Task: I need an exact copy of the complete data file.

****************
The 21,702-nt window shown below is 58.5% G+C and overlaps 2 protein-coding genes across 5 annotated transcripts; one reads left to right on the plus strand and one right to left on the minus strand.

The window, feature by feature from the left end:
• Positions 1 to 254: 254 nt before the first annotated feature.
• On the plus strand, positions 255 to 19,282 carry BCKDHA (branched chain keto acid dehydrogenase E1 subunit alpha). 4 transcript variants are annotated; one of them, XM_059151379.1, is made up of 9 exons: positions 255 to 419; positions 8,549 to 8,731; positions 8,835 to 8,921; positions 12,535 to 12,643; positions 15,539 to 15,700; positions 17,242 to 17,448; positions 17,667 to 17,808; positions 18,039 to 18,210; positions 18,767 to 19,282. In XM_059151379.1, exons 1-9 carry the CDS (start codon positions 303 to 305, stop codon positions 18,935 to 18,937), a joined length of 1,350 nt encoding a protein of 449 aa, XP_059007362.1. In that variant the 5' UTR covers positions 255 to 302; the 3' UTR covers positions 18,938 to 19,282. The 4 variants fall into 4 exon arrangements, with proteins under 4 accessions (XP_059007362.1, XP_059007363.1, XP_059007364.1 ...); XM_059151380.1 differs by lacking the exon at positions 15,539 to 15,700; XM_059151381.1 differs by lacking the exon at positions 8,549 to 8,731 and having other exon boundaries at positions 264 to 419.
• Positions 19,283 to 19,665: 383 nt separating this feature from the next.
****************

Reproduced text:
The 21,702-nt window shown below is 58.5% G+C and overlaps 2 protein-coding genes across 5 annotated transcripts; one reads left to right on the plus strand and one right to left on the minus strand.

The window, feature by feature from the left end:
• Positions 1 to 254: 254 nt before the first annotated feature.
• On the plus strand, positions 255 to 19,282 carry BCKDHA (branched chain keto acid dehydrogenase E1 subunit alpha). 4 transcript variants are annotated; one of them, XM_059151379.1, is made up of 9 exons: positions 255 to 419; positions 8,549 to 8,731; positions 8,835 to 8,921; positions 12,535 to 12,643; positions 15,539 to 15,700; positions 17,242 to 17,448; positions 17,667 to 17,808; positions 18,039 to 18,210; positions 18,767 to 19,282. In XM_059151379.1, exons 1-9 carry the CDS (start codon positions 303 to 305, stop codon positions 18,935 to 18,937), a joined length of 1,350 nt encoding a protein of 449 aa, XP_059007362.1. In that variant the 5' UTR covers positions 255 to 302; the 3' UTR covers positions 18,938 to 19,282. The 4 variants fall into 4 exon arrangements, with proteins under 4 accessions (XP_059007362.1, XP_059007363.1, XP_059007364.1 ...); XM_059151380.1 differs by lacking the exon at positions 15,539 to 15,700; XM_059151381.1 differs by lacking the exon at positions 8,549 to 8,731 and having other exon boundaries at positions 264 to 419.
• Positions 19,283 to 19,665: 383 nt separating this feature from the next.